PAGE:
In SoCal, a Pulse for Higher-End Homes

Thump, thump. Thump, thump. Listen closely, and you just might hear a faint heartbeat in the jumbo mortgage market in Southern California, almost two years after the market for higher-end homes lost its pulse amid the implosion of the non-conforming mortgage market. Shifting sales activity away from a heavily-discounted glut of foreclosures in the Southland and a re-emergence of at least some sales activity among homes in the $500,000-plus range helped push the median price of a Southern California home upward in May for the first time since July 2007, according to data released Wednesday by San Diego-based MDA DataQuick. SoCal home sales volume rose for the 11th consecutive month in May, the highest total for May since 2006, as foreclosures continued to fuel the market for sales. MDA DataQuick said that a total of 20,775 new and resale houses and condos closed escrow in San Diego, Orange, Los Angeles, Ventura, Riverside and San Bernardino counties last month. That was up 1.3 percent from 20,514 in April and up 22.8 percent from 16,917 a year ago. Before calling a bottom in SoCal, however, MDA DataQuick cautioned that sales volume for May was still 21.2 percent below the average May sales total since 1988, when the company’s statistics begin. And homes sold in May that had been foreclosed on in the prior 12 months still accounted for 50.2 of all Southland resales, the company noted. That was down from 53.5 percent in April and from a peak of 56.7 percent in February, but still represents half of all sales activity in the region. The median price paid for all new and resale houses and condos sold in the six-county Southland last month was $249,000, up 0.8 percent from $247,000 in April — but down 32.7 percent from $370,000 a year ago. While the median price hadn’t risen from one month to the next since July 2007, last month’s median was the second-lowest for any month since it was $242,000 in February 2002. Prices in SoCal now stand 50.7 percent below the peak $505,000 median reached in spring and summer of 2007. Prices were bound to slow their freefall at some point, clearly. The remarkably sharp declines in the Southland’s median sale price over the past year have been exacerbated by a shift toward an above-average number of sales occurring in lower-cost inland markets rife with discounted foreclosures, MDA DataQuick officials said. The shift in sales mix away from REO and foreclosed inventory helped push median prices upwards in SoCal — a trend that may prove temporary, in light of the various foreclosure moratoria that went into effect at the end of last year. “We appear to be in the early stages of the market gradually tilting back toward a more normal balance of sales across the home price spectrum. As more sellers get realistic, more buyers get off the fence and more lenders offer reasonable terms for high-end purchase financing, we’ll see a more normal share of sales in the more established, higher-cost areas that have been nearly comatose,” said John Walsh, MDA DataQuick president. “Let’s not forget we’re into the traditional home buying season right now,” he continued, “meaning more people are purchasing for all of the normal reasons, such as a new job or to get settled before school starts. Many are concerned with finding the right home in the right area, not just the most deeply discounted home.” Investors continue to make their presence felt in SoCal, as well, according to DataQuick statistics. Absentee buyers, including investors who will have their property tax bills sent to a different address, bought 19.4 percent of the Southland homes sold last month. That’s up from 16.9 percent a year ago, and 18.6 percent in April. The monthly average since 2000: 15 percent. Write to Paul Jackson.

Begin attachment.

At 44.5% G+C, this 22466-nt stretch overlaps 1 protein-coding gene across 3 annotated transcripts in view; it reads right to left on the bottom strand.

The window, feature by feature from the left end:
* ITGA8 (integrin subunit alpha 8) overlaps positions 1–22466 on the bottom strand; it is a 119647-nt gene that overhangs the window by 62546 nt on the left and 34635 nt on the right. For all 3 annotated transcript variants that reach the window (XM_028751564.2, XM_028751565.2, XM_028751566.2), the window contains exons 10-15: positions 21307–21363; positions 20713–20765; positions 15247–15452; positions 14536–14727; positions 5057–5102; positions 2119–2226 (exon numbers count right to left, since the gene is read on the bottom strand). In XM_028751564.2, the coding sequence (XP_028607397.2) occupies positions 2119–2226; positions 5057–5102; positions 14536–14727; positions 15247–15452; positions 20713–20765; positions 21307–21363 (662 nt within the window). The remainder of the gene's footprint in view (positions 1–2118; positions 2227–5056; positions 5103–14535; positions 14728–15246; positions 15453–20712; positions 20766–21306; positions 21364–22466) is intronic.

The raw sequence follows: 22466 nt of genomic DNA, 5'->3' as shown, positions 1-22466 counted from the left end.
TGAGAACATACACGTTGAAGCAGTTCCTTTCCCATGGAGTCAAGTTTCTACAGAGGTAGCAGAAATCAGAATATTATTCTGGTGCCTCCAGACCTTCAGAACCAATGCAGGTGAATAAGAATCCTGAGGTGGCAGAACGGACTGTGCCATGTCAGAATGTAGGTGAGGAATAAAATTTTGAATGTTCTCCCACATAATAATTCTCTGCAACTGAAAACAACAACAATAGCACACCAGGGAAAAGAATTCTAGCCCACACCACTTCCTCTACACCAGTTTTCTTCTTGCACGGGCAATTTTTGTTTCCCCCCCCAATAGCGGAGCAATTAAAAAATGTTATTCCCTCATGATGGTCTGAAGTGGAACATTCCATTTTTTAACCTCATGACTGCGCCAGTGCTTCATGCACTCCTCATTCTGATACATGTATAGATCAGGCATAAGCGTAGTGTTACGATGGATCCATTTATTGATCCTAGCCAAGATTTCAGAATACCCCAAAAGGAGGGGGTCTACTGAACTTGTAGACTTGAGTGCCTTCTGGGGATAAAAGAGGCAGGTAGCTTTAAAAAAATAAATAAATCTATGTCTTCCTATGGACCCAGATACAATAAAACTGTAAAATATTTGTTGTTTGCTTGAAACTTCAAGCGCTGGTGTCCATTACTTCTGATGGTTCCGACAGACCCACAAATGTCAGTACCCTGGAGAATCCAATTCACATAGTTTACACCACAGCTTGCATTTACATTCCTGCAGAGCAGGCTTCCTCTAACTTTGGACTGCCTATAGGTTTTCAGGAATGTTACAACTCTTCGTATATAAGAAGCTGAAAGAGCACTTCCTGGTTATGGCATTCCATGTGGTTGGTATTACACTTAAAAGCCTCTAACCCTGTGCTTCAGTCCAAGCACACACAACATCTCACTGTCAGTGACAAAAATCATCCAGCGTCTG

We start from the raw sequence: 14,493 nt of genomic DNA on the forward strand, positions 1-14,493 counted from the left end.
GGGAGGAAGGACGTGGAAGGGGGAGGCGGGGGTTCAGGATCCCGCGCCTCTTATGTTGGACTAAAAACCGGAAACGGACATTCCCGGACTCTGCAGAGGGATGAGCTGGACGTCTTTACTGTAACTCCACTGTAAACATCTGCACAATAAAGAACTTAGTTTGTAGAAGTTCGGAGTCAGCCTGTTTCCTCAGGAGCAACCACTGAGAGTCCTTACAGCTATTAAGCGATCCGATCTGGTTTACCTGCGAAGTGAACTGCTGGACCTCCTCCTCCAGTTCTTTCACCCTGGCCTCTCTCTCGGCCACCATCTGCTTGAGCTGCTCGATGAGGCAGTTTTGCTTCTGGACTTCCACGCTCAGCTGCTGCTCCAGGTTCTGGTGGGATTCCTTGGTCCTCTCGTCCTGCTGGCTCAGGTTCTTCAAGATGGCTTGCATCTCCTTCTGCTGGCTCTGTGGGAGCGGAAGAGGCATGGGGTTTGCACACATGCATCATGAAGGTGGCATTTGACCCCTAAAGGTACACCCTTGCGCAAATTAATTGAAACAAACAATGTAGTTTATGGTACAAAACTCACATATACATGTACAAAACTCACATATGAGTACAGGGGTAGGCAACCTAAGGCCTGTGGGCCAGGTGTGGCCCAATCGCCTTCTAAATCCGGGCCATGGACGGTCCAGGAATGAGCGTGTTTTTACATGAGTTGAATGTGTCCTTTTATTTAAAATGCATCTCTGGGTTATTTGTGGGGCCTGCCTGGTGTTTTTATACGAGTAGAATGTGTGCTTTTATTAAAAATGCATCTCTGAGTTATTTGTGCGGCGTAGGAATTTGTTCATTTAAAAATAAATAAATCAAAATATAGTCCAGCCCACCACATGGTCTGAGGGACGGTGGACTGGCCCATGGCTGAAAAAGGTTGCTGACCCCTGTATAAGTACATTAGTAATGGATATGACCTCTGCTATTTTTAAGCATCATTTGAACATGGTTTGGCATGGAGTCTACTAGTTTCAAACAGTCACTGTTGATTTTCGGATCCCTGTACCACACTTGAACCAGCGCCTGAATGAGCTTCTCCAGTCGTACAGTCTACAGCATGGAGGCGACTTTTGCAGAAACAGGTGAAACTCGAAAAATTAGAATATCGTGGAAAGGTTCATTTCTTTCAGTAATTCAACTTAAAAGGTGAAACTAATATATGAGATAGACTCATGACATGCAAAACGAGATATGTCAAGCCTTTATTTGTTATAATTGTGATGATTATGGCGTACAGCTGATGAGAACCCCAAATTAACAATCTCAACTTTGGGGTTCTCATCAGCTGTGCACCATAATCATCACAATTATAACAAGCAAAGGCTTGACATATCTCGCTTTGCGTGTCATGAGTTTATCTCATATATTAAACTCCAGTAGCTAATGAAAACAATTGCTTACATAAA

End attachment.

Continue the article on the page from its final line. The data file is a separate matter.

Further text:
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3d rendering of a row of luxury townhouses along a street

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